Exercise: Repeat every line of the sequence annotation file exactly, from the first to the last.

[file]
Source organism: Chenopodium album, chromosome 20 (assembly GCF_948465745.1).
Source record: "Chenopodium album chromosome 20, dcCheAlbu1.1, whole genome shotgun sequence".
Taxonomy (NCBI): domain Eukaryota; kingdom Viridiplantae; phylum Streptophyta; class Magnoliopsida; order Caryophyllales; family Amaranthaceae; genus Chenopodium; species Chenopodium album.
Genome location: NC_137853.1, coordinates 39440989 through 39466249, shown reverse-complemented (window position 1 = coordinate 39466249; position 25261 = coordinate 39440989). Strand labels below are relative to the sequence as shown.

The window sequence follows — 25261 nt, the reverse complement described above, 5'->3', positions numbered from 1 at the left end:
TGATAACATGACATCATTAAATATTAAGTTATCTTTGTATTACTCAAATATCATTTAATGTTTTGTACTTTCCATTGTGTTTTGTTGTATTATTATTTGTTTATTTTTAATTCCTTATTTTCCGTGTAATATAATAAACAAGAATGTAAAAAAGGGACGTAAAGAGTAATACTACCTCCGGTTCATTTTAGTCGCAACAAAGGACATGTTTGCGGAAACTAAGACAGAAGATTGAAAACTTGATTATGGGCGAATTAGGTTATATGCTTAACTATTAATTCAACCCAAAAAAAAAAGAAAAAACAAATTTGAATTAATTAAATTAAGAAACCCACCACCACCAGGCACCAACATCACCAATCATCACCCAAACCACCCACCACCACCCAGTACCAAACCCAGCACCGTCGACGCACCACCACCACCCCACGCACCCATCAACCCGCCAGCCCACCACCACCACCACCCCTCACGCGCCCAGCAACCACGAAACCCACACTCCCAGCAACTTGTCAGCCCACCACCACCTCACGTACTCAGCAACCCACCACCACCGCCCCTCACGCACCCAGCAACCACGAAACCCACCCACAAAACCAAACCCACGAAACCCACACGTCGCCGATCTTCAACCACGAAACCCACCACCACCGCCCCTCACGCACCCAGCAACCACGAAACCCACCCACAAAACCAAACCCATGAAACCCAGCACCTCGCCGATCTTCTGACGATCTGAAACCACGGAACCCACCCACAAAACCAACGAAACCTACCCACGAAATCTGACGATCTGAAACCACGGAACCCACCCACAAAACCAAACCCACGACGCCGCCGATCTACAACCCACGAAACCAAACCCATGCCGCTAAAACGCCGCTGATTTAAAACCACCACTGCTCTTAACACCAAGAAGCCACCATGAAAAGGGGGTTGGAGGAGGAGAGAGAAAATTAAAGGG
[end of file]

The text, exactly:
Source organism: Chenopodium album, chromosome 20 (assembly GCF_948465745.1).
Source record: "Chenopodium album chromosome 20, dcCheAlbu1.1, whole genome shotgun sequence".
Taxonomy (NCBI): domain Eukaryota; kingdom Viridiplantae; phylum Streptophyta; class Magnoliopsida; order Caryophyllales; family Amaranthaceae; genus Chenopodium; species Chenopodium album.
Genome location: NC_137853.1, coordinates 39440989 through 39466249, shown reverse-complemented (window position 1 = coordinate 39466249; position 25261 = coordinate 39440989). Strand labels below are relative to the sequence as shown.

The window sequence follows — 25261 nt, the reverse complement described above, 5'->3', positions numbered from 1 at the left end:
TGATAACATGACATCATTAAATATTAAGTTATCTTTGTATTACTCAAATATCATTTAATGTTTTGTACTTTCCATTGTGTTTTGTTGTATTATTATTTGTTTATTTTTAATTCCTTATTTTCCGTGTAATATAATAAACAAGAATGTAAAAAAGGGACGTAAAGAGTAATACTACCTCCGGTTCATTTTAGTCGCAACAAAGGACATGTTTGCGGAAACTAAGACAGAAGATTGAAAACTTGATTATGGGCGAATTAGGTTATATGCTTAACTATTAATTCAACCCAAAAAAAAAAGAAAAAACAAATTTGAATTAATTAAATTAAGAAACCCACCACCACCAGGCACCAACATCACCAATCATCACCCAAACCACCCACCACCACCCAGTACCAAACCCAGCACCGTCGACGCACCACCACCACCCCACGCACCCATCAACCCGCCAGCCCACCACCACCACCACCCCTCACGCGCCCAGCAACCACGAAACCCACACTCCCAGCAACTTGTCAGCCCACCACCACCTCACGTACTCAGCAACCCACCACCACCGCCCCTCACGCACCCAGCAACCACGAAACCCACCCACAAAACCAAACCCACGAAACCCACACGTCGCCGATCTTCAACCACGAAACCCACCACCACCGCCCCTCACGCACCCAGCAACCACGAAACCCACCCACAAAACCAAACCCATGAAACCCAGCACCTCGCCGATCTTCTGACGATCTGAAACCACGGAACCCACCCACAAAACCAACGAAACCTACCCACGAAATCTGACGATCTGAAACCACGGAACCCACCCACAAAACCAAACCCACGACGCCGCCGATCTACAACCCACGAAACCAAACCCATGCCGCTAAAACGCCGCTGATTTAAAACCACCACTGCTCTTAACACCAAGAAGCCACCATGAAAAGGGGGTTGGAGGAGGAGAGAGAAAATTAAAGGG